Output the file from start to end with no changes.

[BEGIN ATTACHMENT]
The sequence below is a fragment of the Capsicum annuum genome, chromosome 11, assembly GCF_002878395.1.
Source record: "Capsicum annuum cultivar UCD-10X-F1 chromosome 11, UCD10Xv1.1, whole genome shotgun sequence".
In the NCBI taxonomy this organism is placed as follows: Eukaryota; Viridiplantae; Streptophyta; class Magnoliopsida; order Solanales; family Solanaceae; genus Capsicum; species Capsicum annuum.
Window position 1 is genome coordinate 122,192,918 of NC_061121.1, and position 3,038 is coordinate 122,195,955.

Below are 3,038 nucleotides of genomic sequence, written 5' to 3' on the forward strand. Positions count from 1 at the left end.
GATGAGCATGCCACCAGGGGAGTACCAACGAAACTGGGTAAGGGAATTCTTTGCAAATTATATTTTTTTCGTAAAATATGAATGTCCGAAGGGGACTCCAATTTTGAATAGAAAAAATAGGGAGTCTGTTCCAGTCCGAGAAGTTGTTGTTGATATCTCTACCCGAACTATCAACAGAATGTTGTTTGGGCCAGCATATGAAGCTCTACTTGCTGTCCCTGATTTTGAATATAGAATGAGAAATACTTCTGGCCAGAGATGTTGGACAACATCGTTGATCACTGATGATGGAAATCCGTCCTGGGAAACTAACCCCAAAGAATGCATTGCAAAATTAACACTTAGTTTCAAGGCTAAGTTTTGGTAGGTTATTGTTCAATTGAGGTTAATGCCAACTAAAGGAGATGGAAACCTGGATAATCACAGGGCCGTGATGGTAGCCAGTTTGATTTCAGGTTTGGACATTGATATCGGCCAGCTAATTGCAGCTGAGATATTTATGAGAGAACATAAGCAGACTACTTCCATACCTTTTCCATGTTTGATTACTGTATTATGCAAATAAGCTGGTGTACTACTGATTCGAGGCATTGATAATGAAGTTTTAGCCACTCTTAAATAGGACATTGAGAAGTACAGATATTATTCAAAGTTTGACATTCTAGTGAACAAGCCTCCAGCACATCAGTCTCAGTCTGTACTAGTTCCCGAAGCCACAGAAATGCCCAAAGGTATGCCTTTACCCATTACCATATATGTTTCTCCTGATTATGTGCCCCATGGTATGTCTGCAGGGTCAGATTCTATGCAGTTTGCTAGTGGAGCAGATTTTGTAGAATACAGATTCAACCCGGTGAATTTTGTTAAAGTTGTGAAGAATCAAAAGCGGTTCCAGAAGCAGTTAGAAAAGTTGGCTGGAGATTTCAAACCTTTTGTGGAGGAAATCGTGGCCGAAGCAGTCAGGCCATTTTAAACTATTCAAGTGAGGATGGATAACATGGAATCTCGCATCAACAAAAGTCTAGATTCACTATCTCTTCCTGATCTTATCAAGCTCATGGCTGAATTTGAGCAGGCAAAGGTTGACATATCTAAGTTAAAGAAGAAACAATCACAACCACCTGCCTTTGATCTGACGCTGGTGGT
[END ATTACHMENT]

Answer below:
The sequence below is a fragment of the Capsicum annuum genome, chromosome 11, assembly GCF_002878395.1.
Source record: "Capsicum annuum cultivar UCD-10X-F1 chromosome 11, UCD10Xv1.1, whole genome shotgun sequence".
In the NCBI taxonomy this organism is placed as follows: Eukaryota; Viridiplantae; Streptophyta; class Magnoliopsida; order Solanales; family Solanaceae; genus Capsicum; species Capsicum annuum.
Window position 1 is genome coordinate 122,192,918 of NC_061121.1, and position 3,038 is coordinate 122,195,955.

Below are 3,038 nucleotides of genomic sequence, written 5' to 3' on the forward strand. Positions count from 1 at the left end.
GATGAGCATGCCACCAGGGGAGTACCAACGAAACTGGGTAAGGGAATTCTTTGCAAATTATATTTTTTTCGTAAAATATGAATGTCCGAAGGGGACTCCAATTTTGAATAGAAAAAATAGGGAGTCTGTTCCAGTCCGAGAAGTTGTTGTTGATATCTCTACCCGAACTATCAACAGAATGTTGTTTGGGCCAGCATATGAAGCTCTACTTGCTGTCCCTGATTTTGAATATAGAATGAGAAATACTTCTGGCCAGAGATGTTGGACAACATCGTTGATCACTGATGATGGAAATCCGTCCTGGGAAACTAACCCCAAAGAATGCATTGCAAAATTAACACTTAGTTTCAAGGCTAAGTTTTGGTAGGTTATTGTTCAATTGAGGTTAATGCCAACTAAAGGAGATGGAAACCTGGATAATCACAGGGCCGTGATGGTAGCCAGTTTGATTTCAGGTTTGGACATTGATATCGGCCAGCTAATTGCAGCTGAGATATTTATGAGAGAACATAAGCAGACTACTTCCATACCTTTTCCATGTTTGATTACTGTATTATGCAAATAAGCTGGTGTACTACTGATTCGAGGCATTGATAATGAAGTTTTAGCCACTCTTAAATAGGACATTGAGAAGTACAGATATTATTCAAAGTTTGACATTCTAGTGAACAAGCCTCCAGCACATCAGTCTCAGTCTGTACTAGTTCCCGAAGCCACAGAAATGCCCAAAGGTATGCCTTTACCCATTACCATATATGTTTCTCCTGATTATGTGCCCCATGGTATGTCTGCAGGGTCAGATTCTATGCAGTTTGCTAGTGGAGCAGATTTTGTAGAATACAGATTCAACCCGGTGAATTTTGTTAAAGTTGTGAAGAATCAAAAGCGGTTCCAGAAGCAGTTAGAAAAGTTGGCTGGAGATTTCAAACCTTTTGTGGAGGAAATCGTGGCCGAAGCAGTCAGGCCATTTTAAACTATTCAAGTGAGGATGGATAACATGGAATCTCGCATCAACAAAAGTCTAGATTCACTATCTCTTCCTGATCTTATCAAGCTCATGGCTGAATTTGAGCAGGCAAAGGTTGACATATCTAAGTTAAAGAAGAAACAATCACAACCACCTGCCTTTGATCTGACGCTGGTGGT